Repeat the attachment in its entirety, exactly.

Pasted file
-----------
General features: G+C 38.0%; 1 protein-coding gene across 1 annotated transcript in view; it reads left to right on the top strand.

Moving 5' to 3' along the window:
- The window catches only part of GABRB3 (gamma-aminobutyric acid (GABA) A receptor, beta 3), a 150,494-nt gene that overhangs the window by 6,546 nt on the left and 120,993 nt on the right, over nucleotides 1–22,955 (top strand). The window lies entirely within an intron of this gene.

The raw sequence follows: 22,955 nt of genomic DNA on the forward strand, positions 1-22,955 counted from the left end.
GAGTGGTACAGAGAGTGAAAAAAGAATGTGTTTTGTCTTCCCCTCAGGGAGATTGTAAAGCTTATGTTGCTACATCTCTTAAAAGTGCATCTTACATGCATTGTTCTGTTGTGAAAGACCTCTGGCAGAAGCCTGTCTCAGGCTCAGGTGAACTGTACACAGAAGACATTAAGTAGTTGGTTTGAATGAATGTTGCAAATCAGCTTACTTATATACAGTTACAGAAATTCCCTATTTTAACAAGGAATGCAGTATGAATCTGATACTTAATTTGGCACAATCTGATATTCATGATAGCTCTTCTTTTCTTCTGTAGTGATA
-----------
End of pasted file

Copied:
General features: G+C 38.0%; 1 protein-coding gene across 1 annotated transcript in view; it reads left to right on the top strand.

Moving 5' to 3' along the window:
- The window catches only part of GABRB3 (gamma-aminobutyric acid (GABA) A receptor, beta 3), a 150,494-nt gene that overhangs the window by 6,546 nt on the left and 120,993 nt on the right, over nucleotides 1–22,955 (top strand). The window lies entirely within an intron of this gene.

The raw sequence follows: 22,955 nt of genomic DNA on the forward strand, positions 1-22,955 counted from the left end.
GAGTGGTACAGAGAGTGAAAAAAGAATGTGTTTTGTCTTCCCCTCAGGGAGATTGTAAAGCTTATGTTGCTACATCTCTTAAAAGTGCATCTTACATGCATTGTTCTGTTGTGAAAGACCTCTGGCAGAAGCCTGTCTCAGGCTCAGGTGAACTGTACACAGAAGACATTAAGTAGTTGGTTTGAATGAATGTTGCAAATCAGCTTACTTATATACAGTTACAGAAATTCCCTATTTTAACAAGGAATGCAGTATGAATCTGATACTTAATTTGGCACAATCTGATATTCATGATAGCTCTTCTTTTCTTCTGTAGTGATA